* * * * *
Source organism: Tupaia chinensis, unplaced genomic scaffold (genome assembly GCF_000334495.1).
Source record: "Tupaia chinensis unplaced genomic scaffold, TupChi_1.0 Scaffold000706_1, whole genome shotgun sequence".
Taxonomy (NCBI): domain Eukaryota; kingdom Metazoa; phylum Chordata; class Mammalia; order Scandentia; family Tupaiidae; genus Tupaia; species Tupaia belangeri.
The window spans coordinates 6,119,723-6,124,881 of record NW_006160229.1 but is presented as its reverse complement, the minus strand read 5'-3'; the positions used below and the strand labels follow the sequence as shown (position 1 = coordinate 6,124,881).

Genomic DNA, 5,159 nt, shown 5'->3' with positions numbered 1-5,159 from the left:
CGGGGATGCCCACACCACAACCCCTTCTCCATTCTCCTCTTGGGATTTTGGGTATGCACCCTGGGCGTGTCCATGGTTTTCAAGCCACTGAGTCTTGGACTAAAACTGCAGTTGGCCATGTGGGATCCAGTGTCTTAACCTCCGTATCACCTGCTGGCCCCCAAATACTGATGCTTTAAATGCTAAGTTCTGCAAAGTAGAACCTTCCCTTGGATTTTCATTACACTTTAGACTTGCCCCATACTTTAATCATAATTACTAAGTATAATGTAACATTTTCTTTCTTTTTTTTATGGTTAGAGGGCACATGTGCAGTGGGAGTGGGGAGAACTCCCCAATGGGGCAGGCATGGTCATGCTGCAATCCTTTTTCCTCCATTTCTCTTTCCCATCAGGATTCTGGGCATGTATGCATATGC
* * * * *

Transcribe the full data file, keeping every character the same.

Source organism: Tupaia chinensis, unplaced genomic scaffold (genome assembly GCF_000334495.1).
Source record: "Tupaia chinensis unplaced genomic scaffold, TupChi_1.0 Scaffold000706_1, whole genome shotgun sequence".
Taxonomy (NCBI): domain Eukaryota; kingdom Metazoa; phylum Chordata; class Mammalia; order Scandentia; family Tupaiidae; genus Tupaia; species Tupaia belangeri.
The window spans coordinates 6,119,723-6,124,881 of record NW_006160229.1 but is presented as its reverse complement, the minus strand read 5'-3'; the positions used below and the strand labels follow the sequence as shown (position 1 = coordinate 6,124,881).

Genomic DNA, 5,159 nt, shown 5'->3' with positions numbered 1-5,159 from the left:
CGGGGATGCCCACACCACAACCCCTTCTCCATTCTCCTCTTGGGATTTTGGGTATGCACCCTGGGCGTGTCCATGGTTTTCAAGCCACTGAGTCTTGGACTAAAACTGCAGTTGGCCATGTGGGATCCAGTGTCTTAACCTCCGTATCACCTGCTGGCCCCCAAATACTGATGCTTTAAATGCTAAGTTCTGCAAAGTAGAACCTTCCCTTGGATTTTCATTACACTTTAGACTTGCCCCATACTTTAATCATAATTACTAAGTATAATGTAACATTTTCTTTCTTTTTTTTATGGTTAGAGGGCACATGTGCAGTGGGAGTGGGGAGAACTCCCCAATGGGGCAGGCATGGTCATGCTGCAATCCTTTTTCCTCCATTTCTCTTTCCCATCAGGATTCTGGGCATGTATGCATATGC